The key to good cancer care? Better admin
One of the most important factors in people's overall experience of cancer care is good administration, according to results from a major new study funded by Macmillan Cancer Support and led by the University of Exeter Medical School in collaboration with University College London.
Analysis of more than 71,000 responses from the 2015 England Cancer Patient Experience Survey shows people living with cancer who are not happy with the administration of their care are typically around twice as likely to be unsatisfied overall.
Examples of good administration range from patients receiving letters at the right time to doctors having access to their information.
Alongside good admin, NHS staff, such as GPs, hospital doctors and nurses, working well together was also one of the top two most important factors. Patients are twice as likely to say they are not satisfied with their overall care if their cancer team fail to communicate with each other effectively.
Involvement in decision making and the patient's relatives having the correct information needed to help care for them at home were also strongly associated with patient satisfaction.
The research findings are being presented at the PHE Cancer Services Data and Outcomes Conference in Manchester on 20th-21st June 2018.
Gary Abel, Senior Lecturer at the University of Exeter, said: "This research really reinforces the importance of asking patients about their experience of care using surveys such as the Cancer Patient Experience Survey. Working with these data sources can really help us to understand what matters most to patients.
"Furthermore, this work can help hospitals and other care providers understand where they can focus quality improvement efforts in order to have the biggest impact on patients' experiences."
Macmillan Cancer Support, which funded the research, is calling for good administration to be at the heart of cancer services – not merely an after-thought – to ensure patients have the right information and support to access their care.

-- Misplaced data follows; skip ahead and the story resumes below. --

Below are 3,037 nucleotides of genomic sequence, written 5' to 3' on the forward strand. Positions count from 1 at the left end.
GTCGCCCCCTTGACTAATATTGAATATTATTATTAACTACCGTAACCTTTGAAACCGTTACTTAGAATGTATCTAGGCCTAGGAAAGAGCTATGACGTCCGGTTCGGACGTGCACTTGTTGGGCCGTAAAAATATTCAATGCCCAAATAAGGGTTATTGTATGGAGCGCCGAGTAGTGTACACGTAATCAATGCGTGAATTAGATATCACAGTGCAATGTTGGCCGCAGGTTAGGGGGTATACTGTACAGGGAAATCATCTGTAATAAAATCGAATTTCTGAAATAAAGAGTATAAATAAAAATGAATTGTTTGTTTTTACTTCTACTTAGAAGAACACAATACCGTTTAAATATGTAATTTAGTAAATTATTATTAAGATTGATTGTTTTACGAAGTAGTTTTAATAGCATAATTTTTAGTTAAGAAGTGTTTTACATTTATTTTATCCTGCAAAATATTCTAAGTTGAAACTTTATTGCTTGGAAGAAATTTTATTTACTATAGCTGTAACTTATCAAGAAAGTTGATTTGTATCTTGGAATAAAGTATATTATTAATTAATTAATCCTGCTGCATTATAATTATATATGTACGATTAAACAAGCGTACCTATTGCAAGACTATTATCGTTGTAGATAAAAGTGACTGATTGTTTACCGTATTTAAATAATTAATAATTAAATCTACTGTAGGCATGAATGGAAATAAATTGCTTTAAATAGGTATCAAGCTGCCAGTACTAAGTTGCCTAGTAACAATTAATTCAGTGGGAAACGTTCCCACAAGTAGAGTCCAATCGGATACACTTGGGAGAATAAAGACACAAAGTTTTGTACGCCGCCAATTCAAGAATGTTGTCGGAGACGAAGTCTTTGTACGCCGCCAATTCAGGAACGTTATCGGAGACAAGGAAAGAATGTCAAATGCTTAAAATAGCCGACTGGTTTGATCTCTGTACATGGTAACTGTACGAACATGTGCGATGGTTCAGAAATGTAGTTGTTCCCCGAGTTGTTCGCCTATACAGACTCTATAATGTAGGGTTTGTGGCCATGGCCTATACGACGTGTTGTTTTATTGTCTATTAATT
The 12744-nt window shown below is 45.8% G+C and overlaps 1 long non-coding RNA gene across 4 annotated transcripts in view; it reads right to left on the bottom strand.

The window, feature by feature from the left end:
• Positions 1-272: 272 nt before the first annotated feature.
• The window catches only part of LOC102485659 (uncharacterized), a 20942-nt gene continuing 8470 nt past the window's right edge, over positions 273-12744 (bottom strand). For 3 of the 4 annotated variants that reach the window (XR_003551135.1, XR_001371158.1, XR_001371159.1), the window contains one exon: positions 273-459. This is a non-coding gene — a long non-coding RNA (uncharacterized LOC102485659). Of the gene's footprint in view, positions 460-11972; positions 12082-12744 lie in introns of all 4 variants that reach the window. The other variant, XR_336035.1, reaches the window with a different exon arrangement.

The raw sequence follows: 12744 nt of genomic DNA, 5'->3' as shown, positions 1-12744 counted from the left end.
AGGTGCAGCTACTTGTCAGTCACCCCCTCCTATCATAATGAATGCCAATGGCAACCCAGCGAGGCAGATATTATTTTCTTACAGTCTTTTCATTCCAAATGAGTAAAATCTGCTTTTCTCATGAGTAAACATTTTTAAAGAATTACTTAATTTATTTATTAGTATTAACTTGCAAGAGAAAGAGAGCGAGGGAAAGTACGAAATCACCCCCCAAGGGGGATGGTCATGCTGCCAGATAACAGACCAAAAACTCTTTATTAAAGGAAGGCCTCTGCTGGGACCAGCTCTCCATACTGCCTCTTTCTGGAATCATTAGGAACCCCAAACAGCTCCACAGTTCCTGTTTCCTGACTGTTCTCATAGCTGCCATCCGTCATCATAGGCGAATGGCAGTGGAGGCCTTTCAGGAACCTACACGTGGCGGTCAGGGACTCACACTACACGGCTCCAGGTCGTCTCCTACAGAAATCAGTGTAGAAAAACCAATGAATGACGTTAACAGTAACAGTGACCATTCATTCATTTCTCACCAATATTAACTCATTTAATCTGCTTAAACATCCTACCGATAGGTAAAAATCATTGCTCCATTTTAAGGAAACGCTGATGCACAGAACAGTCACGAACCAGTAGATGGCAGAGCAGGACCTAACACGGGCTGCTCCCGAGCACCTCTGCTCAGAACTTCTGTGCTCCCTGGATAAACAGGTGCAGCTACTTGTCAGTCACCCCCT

Macmillan is also stressing the importance of access to multi-disciplinary, well-resourced cancer teams including doctors, nurses, health care professionals and a range of other supporting roles to ensure cancer patients experience the best level of care and an effective treatment process.
Jane Maher, Joint Chief Medical Officer at Macmillan Cancer Support, said: "Living with cancer is one of the most draining experiences someone can go through. Having to repeat information about our diagnosis and treatment, deal with health professionals who aren't up to date with your records, or receiving letters late simply adds to this already exhausting time.
"This research shows the huge impact good admin and communication within, and particularly, between different clinical teams can have on the experiences of cancer patients across England. Getting these things right plays a huge role in helping patients find their best way through cancer.
"It remains crucial that cancer services are well resourced with the right mix of doctors, nurses and support staff, supported by good admin and seamless communication, in order to deliver the best possible experience for all patients."
Emma Jessup, 30, from Sussex, said: "I was originally treated at one hospital, but after getting the all-clear I was referred to another, for scans and follow-up appointments.
"The team there don't know my history. Recently I was having a scan and a nurse flippantly said that I had a limp on my ovary and I started freaking out.
"It was obvious she hadn't read my history or didn't know it otherwise she wouldn't have said that. There was no communication between the hospitals."